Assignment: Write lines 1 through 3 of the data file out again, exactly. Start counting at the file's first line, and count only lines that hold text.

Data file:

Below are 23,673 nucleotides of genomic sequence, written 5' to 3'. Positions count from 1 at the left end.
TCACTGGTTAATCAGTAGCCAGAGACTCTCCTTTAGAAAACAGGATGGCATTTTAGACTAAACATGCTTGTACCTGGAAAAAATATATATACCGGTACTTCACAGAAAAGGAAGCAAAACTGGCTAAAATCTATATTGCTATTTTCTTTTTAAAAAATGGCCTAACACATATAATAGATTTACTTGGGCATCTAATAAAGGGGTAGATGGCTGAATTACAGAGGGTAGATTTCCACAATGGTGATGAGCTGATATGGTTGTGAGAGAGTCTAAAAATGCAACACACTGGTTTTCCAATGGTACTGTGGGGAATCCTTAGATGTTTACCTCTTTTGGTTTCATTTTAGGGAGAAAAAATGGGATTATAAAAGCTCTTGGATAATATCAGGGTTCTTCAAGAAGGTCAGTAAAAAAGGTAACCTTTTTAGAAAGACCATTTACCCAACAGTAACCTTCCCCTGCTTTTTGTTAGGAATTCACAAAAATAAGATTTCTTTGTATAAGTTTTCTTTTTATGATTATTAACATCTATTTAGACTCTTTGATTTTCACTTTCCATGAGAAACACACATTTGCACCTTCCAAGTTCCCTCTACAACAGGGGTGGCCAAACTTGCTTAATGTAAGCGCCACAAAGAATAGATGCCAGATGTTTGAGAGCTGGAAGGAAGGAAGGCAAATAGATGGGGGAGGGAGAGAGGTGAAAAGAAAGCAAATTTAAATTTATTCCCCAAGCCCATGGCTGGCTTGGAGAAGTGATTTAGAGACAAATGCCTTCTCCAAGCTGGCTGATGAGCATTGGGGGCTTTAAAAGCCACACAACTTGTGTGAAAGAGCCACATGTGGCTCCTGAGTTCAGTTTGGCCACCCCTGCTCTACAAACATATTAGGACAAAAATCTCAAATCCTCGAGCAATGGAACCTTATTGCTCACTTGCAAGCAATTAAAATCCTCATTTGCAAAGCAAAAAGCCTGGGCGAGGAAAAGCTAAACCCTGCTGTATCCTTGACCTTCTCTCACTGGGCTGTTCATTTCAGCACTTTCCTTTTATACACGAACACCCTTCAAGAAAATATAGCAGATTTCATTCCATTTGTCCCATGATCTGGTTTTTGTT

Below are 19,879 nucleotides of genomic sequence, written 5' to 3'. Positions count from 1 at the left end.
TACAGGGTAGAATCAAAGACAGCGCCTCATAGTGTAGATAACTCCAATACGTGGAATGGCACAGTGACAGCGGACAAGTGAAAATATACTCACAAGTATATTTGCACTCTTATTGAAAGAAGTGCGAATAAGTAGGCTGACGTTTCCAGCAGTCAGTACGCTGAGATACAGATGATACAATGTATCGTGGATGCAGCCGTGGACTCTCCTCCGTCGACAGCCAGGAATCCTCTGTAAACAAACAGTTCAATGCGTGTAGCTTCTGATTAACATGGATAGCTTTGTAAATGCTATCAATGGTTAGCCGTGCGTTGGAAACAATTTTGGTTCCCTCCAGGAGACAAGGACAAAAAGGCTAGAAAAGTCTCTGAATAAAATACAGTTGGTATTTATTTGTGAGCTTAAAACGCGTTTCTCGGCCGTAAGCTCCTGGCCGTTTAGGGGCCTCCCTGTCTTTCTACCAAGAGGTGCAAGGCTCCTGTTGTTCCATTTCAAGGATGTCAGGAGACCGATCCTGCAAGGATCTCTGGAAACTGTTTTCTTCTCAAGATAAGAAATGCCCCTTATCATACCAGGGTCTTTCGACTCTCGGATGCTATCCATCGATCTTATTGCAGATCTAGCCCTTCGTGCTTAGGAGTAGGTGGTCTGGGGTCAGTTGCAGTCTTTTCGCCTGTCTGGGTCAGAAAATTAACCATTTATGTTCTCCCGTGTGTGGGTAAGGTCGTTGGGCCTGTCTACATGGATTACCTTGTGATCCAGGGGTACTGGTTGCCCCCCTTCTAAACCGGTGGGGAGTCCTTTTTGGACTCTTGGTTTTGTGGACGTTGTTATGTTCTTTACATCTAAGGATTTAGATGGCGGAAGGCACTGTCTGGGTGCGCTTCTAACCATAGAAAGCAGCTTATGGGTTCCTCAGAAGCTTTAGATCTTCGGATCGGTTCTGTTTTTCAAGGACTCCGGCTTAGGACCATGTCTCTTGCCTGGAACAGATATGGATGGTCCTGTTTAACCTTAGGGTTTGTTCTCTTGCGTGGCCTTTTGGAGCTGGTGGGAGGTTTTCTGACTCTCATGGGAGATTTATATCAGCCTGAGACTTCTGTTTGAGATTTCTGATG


Below are 23,673 nucleotides of genomic sequence, written 5' to 3'. Positions count from 1 at the left end.
TCACTGGTTAATCAGTAGCCAGAGACTCTCCTTTAGAAAACAGGATGGCATTTTAGACTAAACATGCTTGTACCTGGAAAAAATATATATACCGGTACTTCACAGAAAAGGAAGCAAAACTGGCTAAAATCTATATTGCTATTTTCTTTTTAAAAAATGGCCTAACACATATAATAGATTTACTTGGGCATCTAATAAAGGGGTAGATGGCTGAATTACAGAGGGTAGATTTCCACAATGGTGATGAGCTGATATGGTTGTGAGAGAGTCTAAAAATGCAACACACTGGTTTTCCAATGGTACTGTGGGGAATCCTTAGATGTTTACCTCTTTTGGTTTCATTTTAGGGAGAAAAAATGGGATTATAAAAGCTCTTGGATAATATCAGGGTTCTTCAAGAAGGTCAGTAAAAAAGGTAACCTTTTTAGAAAGACCATTTACCCAACAGTAACCTTCCCCTGCTTTTTGTTAGGAATTCACAAAAATAAGATTTCTTTGTATAAGTTTTCTTTTTATGATTATTAACATCTATTTAGACTCTTTGATTTTCACTTTCCATGAGAAACACACATTTGCACCTTCCAAGTTCCCTCTACAACAGGGGTGGCCAAACTTGCTTAATGTAAGCGCCACAAAGAATAGATGCCAGATGTTTGAGAGCTGGAAGGAAGGAAGGCAAATAGATGGGGGAGGGAGAGAGGTGAAAAGAAAGCAAATTTAAATTTATTCCCCAAGCCCATGGCTGGCTTGGAGAAGTGATTTAGAGACAAATGCCTTCTCCAAGCTGGCTGATGAGCATTGGGGGCTTTAAAAGCCACACAACTTGTGTGAAAGAGCCACATGTGGCTCCTGAGTTCAGTTTGGCCACCCCTGCTCTACAAACATATTAGGACAAAAATCTCAAATCCTCGAGCAATGGAACCTTATTGCTCACTTGCAAGCAATTAAAATCCTCATTTGCAAAGCAAAAAGCCTGGGCGAGGAAAAGCTAAACCCTGCTGTATCCTTGACCTTCTCTCACTGGGCTGTTCATTTCAGCACTTTCCTTTTATACACGAACACCCTTCAAGAAAATATAGCAGATTTCATTCCATTTGTCCCATGATCTGGTTTTTGTT

Below are 19,879 nucleotides of genomic sequence, written 5' to 3'. Positions count from 1 at the left end.